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Sergeant Sandlin: Kentucky’s Forgotten Hero by James M. Gifford

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Willie Sandlin (1890-1949) was born on Long’s Creek in Breathitt County, Kentucky. When he was ten, his father was jailed on a murder charge, and his mother died in childbirth, so he went to live with his father’s kin on Hell-Fer-Sartin Creek in Leslie County. He joined the U. S. Army in 1913 and in 1917 was sent to Europe to fight in World War I. On September 26, 1918, during the Battle of Bois de Forges in France, he destroyed three German gun nests and killed twenty-four enemy combatants. In February 1919, General John J. Pershing awarded Sandlin the Medal of Honor for his "conspicuous gallantry and intrepidity above and beyond the call of duty.” When Sandlin was discharged from the service in 1919, he took the train to Hazard and walked the last ten miles back to Leslie County. The next year he married, and worked as a farm hand, W.P.A. road builder, and small farmer. He did volunteer work with Cora Wilson Stewart, the education advocate, and with the Frontier Nursing Service. In 1923 his army benefits were cut from $40 a month to $10 a month despite the lung disease he experienced as a result of exposure to poison gas during the war. Two of his six daughters died in childhood, and his only son became a successful pharmacist. For 33 years, the author, Dr. James M. Gifford, has been the head of the Jesse Stuart Foundation. During that time, he has published and edited 150 books by Jesse Stuart and about Stuart’s beloved Eastern Kentucky.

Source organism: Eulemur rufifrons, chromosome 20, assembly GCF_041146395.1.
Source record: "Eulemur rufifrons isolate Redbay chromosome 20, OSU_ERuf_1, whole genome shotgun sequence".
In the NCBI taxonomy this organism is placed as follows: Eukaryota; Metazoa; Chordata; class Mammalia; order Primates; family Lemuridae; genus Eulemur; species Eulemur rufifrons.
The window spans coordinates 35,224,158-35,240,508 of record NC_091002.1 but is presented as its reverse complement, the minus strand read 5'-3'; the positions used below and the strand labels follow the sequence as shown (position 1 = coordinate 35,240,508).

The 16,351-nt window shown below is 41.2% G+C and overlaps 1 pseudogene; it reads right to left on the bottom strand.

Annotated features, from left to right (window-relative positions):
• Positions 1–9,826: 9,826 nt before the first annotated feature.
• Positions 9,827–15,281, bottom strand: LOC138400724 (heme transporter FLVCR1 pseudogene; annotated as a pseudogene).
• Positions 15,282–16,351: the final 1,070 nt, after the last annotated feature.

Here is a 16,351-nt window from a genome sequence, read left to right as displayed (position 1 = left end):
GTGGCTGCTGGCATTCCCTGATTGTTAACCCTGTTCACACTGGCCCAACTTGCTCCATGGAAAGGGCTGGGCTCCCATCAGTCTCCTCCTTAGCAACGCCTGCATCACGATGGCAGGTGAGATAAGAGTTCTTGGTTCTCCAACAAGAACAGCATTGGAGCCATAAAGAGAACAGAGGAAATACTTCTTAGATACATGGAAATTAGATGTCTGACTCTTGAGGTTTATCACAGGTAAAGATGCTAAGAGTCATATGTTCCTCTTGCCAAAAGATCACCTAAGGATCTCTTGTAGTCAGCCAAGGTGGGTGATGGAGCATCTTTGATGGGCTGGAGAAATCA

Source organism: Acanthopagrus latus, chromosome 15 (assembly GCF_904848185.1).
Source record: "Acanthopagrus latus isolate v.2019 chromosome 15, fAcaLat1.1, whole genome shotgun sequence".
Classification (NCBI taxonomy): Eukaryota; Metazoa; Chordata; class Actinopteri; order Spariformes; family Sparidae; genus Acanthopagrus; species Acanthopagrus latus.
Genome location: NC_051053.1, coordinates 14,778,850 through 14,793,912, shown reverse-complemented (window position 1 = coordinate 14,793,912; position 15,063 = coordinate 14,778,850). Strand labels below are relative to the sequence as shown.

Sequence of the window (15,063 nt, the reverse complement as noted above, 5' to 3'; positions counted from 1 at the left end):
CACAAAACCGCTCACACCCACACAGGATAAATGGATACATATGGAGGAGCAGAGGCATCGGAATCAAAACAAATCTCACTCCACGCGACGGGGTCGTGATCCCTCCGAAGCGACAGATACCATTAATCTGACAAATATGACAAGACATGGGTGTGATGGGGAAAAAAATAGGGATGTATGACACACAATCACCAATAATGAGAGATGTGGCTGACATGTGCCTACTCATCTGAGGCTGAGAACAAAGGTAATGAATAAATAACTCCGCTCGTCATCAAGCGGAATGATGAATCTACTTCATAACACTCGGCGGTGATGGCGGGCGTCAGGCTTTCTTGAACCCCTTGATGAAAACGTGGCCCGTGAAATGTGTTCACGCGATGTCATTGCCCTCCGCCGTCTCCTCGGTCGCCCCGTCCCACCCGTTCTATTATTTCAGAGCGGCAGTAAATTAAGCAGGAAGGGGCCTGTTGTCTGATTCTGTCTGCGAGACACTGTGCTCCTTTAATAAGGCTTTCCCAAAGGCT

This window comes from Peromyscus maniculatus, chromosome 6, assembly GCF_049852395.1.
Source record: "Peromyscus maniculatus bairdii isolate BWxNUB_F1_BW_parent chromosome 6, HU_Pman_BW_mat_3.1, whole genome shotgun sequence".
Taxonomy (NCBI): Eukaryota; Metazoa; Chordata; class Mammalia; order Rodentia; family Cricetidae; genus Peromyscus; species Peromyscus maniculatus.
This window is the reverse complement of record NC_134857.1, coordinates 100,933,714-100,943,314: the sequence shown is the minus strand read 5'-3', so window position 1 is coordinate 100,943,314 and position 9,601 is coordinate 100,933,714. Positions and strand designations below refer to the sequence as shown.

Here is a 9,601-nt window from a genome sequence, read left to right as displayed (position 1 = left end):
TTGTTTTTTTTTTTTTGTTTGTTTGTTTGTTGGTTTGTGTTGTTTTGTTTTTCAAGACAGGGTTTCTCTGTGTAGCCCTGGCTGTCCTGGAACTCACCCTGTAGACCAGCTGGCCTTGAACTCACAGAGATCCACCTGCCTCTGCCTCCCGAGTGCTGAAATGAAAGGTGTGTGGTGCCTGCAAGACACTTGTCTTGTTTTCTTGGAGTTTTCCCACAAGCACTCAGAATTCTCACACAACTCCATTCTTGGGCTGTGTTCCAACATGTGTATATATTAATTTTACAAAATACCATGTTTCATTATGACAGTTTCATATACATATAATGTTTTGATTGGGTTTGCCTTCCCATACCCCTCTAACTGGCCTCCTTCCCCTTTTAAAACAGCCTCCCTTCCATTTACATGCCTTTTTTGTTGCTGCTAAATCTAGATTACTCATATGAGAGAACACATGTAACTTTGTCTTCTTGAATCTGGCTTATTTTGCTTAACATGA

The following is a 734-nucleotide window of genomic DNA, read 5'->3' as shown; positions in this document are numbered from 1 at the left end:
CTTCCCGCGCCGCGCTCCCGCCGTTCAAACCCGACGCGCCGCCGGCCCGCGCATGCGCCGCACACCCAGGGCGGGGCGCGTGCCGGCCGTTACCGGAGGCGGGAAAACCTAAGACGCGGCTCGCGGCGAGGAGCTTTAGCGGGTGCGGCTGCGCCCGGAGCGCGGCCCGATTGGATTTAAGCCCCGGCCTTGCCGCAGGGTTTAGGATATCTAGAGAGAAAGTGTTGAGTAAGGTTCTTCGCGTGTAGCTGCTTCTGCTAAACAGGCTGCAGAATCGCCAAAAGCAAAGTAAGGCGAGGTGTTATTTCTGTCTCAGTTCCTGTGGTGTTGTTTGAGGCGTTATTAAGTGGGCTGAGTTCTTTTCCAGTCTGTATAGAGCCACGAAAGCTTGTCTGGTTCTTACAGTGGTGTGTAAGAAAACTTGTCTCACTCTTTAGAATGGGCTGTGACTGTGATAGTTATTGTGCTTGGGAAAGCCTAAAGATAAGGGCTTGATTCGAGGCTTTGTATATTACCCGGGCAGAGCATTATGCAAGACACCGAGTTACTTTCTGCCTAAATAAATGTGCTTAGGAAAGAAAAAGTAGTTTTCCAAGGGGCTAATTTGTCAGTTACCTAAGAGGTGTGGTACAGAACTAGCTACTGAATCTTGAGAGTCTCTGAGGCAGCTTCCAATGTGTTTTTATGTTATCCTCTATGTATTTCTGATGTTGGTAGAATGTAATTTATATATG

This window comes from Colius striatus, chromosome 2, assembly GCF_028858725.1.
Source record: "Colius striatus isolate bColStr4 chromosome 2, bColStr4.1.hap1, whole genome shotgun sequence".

Ashland, Kentucky: The Jesse Stuart Foundation, 2018. 270 pages with an Index, Chronology, Appendices, color and black-and-white photographs and other illustrations. 7” X 9.5” hardback with pictorial cover